Indeed, Japan is on very bad terms with its democratic neighbor South Korea, and the two countries’ respective heads of government have not met for quite some time now. What a contrast with the ties that bind Germany and France!
The fact that Japan should be redefining its military role raises many questions, especially in light of the means by which the bill was railroaded through the Diet. Polls indicate that two-thirds of the Japanese population is opposed to the bill. There have been demonstrations and petitions.
Fundamentally, the fact that Japan has not been an active Asian citizen would not per se cause grave concern. What is worrying is that this is happening in conjunction with the increasingly strident nationalism and revisionism of the Japanese political leadership.
Although Prime Minister Abe has refrained from visiting the (war-criminal-filled) Yasukuni Shrine since 2013 due to intense international pressure, it continues to be regularly visited by other prominent Japanese politicians, including members of his government.
This is as if, in Germany, members of Angela Merkel’s Christian Democratic Party visited and paid homage to the tombs of the Waffen SS. This act is a cruel provocation vis-à-vis Japan’s neighbors and erstwhile victims and thereby a major reason why there is no peace in the Asia-Pacific.
Over half of Abe’s Cabinet, including Abe himself, along with some 150 MPs from the ruling Liberal Democratic Party, are members of a powerful ultranationalist lobby known as Nippon Kaigi (Japan Conference). Far from promoting democracy, it insists that the American occupation and the constitution emasculated Japan.
That is the domestic political context in Japan that makes advocating rearming it so troublesome. This same group praises the invasions, massacres and rapes of its East Asian neighbors as wars of liberation.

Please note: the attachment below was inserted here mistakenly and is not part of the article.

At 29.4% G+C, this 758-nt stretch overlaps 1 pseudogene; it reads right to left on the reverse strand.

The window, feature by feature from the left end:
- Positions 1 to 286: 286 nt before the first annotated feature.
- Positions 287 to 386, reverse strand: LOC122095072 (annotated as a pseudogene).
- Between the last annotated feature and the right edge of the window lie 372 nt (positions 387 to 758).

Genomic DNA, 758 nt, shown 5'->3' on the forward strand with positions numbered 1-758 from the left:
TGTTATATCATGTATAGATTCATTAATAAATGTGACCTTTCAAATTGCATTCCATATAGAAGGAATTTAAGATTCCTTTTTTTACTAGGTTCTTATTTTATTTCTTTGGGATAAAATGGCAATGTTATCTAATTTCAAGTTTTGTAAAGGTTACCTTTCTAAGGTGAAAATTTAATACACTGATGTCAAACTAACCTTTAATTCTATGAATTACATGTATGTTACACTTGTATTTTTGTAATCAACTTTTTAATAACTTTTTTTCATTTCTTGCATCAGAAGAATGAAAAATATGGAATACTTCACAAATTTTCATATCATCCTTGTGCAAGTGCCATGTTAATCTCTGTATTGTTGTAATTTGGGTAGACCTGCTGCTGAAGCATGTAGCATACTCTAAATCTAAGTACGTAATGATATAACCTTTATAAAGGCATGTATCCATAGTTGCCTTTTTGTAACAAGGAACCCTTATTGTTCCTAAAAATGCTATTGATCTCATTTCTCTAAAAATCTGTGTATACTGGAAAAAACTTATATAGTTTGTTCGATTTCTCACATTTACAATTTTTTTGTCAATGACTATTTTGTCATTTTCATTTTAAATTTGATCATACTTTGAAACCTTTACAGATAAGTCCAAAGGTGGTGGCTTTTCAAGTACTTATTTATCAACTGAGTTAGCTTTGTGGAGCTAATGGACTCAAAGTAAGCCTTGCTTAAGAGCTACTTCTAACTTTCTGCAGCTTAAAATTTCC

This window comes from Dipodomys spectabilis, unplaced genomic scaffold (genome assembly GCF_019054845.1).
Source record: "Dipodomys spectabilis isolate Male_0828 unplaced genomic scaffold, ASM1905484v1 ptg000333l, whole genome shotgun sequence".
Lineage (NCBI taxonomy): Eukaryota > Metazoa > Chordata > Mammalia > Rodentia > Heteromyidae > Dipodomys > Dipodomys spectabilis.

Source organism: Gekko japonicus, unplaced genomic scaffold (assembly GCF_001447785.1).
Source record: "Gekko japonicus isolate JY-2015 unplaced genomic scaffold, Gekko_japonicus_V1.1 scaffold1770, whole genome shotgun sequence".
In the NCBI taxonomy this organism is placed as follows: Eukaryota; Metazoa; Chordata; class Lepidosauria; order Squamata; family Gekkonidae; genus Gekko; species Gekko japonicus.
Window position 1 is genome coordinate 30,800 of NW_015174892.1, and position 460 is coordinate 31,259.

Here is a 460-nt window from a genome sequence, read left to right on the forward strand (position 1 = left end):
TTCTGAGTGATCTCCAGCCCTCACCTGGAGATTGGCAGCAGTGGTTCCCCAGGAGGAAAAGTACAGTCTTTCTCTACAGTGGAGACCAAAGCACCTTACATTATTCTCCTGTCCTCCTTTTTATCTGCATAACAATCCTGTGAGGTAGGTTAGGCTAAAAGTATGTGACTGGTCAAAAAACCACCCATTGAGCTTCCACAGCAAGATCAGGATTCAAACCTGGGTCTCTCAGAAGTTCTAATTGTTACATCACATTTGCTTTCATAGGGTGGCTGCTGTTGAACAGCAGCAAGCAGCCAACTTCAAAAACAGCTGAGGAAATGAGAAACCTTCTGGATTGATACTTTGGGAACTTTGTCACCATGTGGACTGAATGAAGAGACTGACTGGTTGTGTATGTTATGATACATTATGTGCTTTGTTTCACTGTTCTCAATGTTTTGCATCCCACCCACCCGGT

Restoring the emperor to his prewar divine position and cleansing the minds of students sullied by leftwing teachers, etc., are among its other causes. So much for promoting peace and democracy!
The most heinous aspect of contemporary Japanese revisionism is the denial of the plight of the Korean—(and other) sex slaves (known euphemistically in Japanese as “ianfu,” meaning comfort women)—forced into prostitution by the Japanese army during World War II.
Japanese revisionists deny their existence—or, worse, claim they were just common whores. Their efforts contravene the historical record. As a group of Japanese historical associations has stated in a recent declaration, “the existence of forcibly recruited ‘comfort women’ has been verified by many historical records and research” and “those who were made comfort women fell victim to unspeakable violence as sex slaves.”
If Japanese parliamentarians ceased paying visits to Yasukuni, if Nippon Kaigi were dissolved, if Prime Minister Abe were to go to Seoul and bow before the memorial erected in honor of the ianfu, there would be far less concern about Japan’s increased military role.
However, given the unrelenting chauvinism that pervades Japan’s political establishment, it is no wonder that in East Asia there is serious concern about the resurgence of Japanese militarism—and hence the prospect of war in Asia.
Jean-Pierre Lehmann, a contributing editor at The Globalist, is professor emeritus of international political economy at the IMD Business School and also the coauthor of “Japan’s Open Future: An Agenda for Global Citizenship.” Copyright The Globalist